The existence of primary cutaneous B-cell lymphoma (pCBCL), ie, non-Hodgkin's B-cell lymphoma primarily presenting in the skin without any clinically and/or instrumentally detectable extracutaneous localization, has been only recently accepted. Indeed, B-cell lymphomas in the skin have long been considered as a sign of progression and dissemination of lymph node disease, and thus as associated with a poor prognosis, even in the absence of clinically detectable extracutaneous lesions. Conversely, B-cell lymphoproliferative disorders characterized by good response to local treatment, absence of extracutaneous localization, and favorable prognosis have been generally considered as reactive processes, thus being defined as pseudolymphomas.1-4 The increasing use of immunohistochemistry5,6 and, quite recently, of DNA analysis7 in clinicopathologic studies dealing with primary cutaneous B-cell lymphoproliferative disorders made clear that a monoclonal restriction of the surface immunoglobulins (sIg) is present in a consistent part of these cases.8-11 Therefore, as monoclonal proliferations of B-cells, they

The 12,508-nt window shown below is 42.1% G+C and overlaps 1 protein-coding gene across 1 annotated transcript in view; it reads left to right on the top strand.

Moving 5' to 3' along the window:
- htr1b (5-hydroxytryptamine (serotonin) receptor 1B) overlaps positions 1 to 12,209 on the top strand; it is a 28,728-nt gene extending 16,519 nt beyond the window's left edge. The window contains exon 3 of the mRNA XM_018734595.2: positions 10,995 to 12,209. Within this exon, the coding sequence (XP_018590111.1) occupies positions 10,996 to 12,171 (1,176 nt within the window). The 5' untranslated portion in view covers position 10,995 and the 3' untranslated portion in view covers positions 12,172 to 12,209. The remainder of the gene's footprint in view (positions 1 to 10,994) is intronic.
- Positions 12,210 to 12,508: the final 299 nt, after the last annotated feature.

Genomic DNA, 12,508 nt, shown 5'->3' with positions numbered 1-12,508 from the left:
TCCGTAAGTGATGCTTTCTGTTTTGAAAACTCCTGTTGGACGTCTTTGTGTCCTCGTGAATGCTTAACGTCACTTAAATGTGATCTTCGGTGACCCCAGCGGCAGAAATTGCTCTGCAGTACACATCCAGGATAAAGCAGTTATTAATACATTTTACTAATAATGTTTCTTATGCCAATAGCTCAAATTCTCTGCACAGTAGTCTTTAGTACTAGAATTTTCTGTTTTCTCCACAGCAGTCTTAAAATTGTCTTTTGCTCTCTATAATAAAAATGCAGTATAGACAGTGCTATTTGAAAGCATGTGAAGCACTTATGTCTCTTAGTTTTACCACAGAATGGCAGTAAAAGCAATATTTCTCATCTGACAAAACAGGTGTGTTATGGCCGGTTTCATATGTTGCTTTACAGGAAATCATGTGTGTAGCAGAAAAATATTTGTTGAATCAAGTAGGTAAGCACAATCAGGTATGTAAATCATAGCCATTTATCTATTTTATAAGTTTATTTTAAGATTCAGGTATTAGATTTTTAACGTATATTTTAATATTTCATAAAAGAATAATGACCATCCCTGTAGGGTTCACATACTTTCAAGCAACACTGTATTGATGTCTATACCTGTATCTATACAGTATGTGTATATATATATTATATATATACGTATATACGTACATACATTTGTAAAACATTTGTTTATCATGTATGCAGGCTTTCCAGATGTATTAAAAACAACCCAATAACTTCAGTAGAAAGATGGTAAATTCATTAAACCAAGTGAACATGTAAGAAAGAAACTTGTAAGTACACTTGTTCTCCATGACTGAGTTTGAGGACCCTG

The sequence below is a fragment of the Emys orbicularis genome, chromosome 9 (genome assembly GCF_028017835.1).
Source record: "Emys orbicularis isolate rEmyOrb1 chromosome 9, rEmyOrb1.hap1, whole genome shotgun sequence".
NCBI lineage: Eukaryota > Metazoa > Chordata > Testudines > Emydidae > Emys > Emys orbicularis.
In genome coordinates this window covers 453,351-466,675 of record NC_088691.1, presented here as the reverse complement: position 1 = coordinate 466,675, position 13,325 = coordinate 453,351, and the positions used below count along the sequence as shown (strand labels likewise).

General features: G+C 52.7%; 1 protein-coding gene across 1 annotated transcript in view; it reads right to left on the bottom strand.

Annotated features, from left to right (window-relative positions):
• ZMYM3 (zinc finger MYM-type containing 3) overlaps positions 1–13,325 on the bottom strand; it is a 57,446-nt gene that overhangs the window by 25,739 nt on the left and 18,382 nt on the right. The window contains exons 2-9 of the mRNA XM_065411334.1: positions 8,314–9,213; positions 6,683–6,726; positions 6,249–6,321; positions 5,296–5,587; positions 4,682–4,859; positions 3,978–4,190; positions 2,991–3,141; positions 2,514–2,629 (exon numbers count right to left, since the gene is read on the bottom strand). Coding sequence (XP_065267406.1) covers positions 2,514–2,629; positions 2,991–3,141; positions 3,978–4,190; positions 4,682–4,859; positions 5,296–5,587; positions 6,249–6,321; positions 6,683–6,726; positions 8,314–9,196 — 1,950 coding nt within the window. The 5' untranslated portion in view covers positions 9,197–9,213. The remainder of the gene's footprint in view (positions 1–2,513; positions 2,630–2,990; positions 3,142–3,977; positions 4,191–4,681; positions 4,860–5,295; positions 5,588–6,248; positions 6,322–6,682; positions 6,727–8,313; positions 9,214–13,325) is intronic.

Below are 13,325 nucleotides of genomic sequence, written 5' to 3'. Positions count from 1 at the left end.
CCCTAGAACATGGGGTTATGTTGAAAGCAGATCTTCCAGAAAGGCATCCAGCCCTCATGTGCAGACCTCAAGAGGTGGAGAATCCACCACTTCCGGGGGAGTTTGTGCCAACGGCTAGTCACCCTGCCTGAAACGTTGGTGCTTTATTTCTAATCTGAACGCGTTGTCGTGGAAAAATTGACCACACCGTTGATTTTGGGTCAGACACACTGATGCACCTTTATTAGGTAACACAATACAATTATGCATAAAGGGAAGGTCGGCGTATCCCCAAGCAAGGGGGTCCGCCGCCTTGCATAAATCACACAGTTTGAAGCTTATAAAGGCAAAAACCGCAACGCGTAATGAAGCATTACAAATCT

Giannotti B, Santucci M. Skin-Associated Lymphoid Tissue (SALT)-Related B-Cell Lymphoma (Primary Cutaneous B-Cell Lymphoma): A Concept and a Clinicopathologic Entity. Arch Dermatol. 1993;129(3):353–355. doi:10.1001/archderm.1993.01680240093016
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